I love bowling. With the exception of wearing bowling shoes – which has the added bonus of looking kind of funky – the beauty of bowling is that there really are no social barriers when hitting the lanes.
So imagine my surprise when I was recently told by staff at Khalifa International Bowling Centre that I was barred from playing because I was wearing a kandura.
I had even come prepared with a pair of socks to wear with the rental shoes, but the young chap behind the counter just pointed at my lily-white threads and shook his head. When I asked him why I wasn't told about the rule at the time of my booking earlier in the day, he seemed dumbfounded. So I gave him some wiggle room.
He denied it was because of health and safety reasons, nor the result of any previous "kandura-gate" type shenanigans. Finally, the manager, having enough of my interrogation of his young charge, sighed and stated: "We just have this rule."
And the manager was correct. The scores of kandura-clad Emiratis who entered the bowling alley sat politely on the bench, merely observing the action. They knew the rules, despite them not being mentioned anywhere in sight. That same evening, I spotted a few abaya-clad ladies gleefully bowling away. So I sat back, pretending not to care while my friends bowled their worries away, and reflected on this sad state of affairs.
Bowling is celebrated as the most egalitarian of all sports. You are not defined by your weight or class. You can play it solo or as part of a group, and the admission fees are almost universally cheap. Even a man with a hook for a hand can play the game, according to the famous comedy film, Kingpin.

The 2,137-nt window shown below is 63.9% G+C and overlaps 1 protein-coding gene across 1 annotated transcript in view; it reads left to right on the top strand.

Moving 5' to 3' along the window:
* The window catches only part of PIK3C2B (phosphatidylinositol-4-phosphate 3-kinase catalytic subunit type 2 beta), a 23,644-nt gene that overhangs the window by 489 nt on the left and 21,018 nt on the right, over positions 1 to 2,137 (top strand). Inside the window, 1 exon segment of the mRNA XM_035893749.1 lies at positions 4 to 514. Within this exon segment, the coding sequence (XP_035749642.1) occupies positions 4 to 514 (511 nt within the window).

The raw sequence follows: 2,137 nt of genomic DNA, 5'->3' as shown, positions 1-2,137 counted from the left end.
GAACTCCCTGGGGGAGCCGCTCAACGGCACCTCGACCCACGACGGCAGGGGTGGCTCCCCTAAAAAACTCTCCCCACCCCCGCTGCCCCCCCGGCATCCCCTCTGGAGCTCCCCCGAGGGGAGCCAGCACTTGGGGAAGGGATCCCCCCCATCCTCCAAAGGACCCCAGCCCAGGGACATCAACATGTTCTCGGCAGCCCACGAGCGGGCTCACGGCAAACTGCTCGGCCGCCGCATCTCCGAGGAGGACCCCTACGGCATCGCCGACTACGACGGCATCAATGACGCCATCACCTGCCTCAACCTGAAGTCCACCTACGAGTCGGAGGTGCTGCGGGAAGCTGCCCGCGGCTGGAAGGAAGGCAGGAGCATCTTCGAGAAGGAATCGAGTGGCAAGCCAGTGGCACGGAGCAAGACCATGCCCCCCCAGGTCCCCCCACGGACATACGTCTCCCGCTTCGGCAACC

To put it simply, the game is shamelessly blue-collar, and there I was at a bowling alley that banned players from wearing clothing indigenous to the host country's culture. If that doesn't go against the spirit of what this game is about, I don't know what does.
I spent days asking locals and expats about this, but no one seemed to have any explanation. Not content, I decided to call the bowling alley one more time and pry the answer from one of the employees.
"I heard you cannot play with a kandura," I began.
"That is true," he said.
"May I ask why?"
"Because it is dangerous."
Finally, a logical reason for the seeming madness. As it turned out, the employees I clashed with earlier were not well-versed in the centre's policy or history.
According to the official on the phone, when the centre first opened more than a decade ago, a few kandura-wearing bowlers were overenthusiastic in their running motion and ended up joining their bowling balls down the lanes.
Fashion also had something to do with the ban.
"Sometimes the men would wrap their kandura up round their waists and reveal their sirwal," he explained, referring to the trousers worn underneath. "That does not look very good for the people and also for the locals."
However, women are allowed to bowl while wearing an abaya, the employee confirmed.
"Don't the safety laws extend to them?" I asked.
"Sir," he replied, chuckling. "The women, they bowl gently."
Saeed Saeed is a reporter for Arts&Life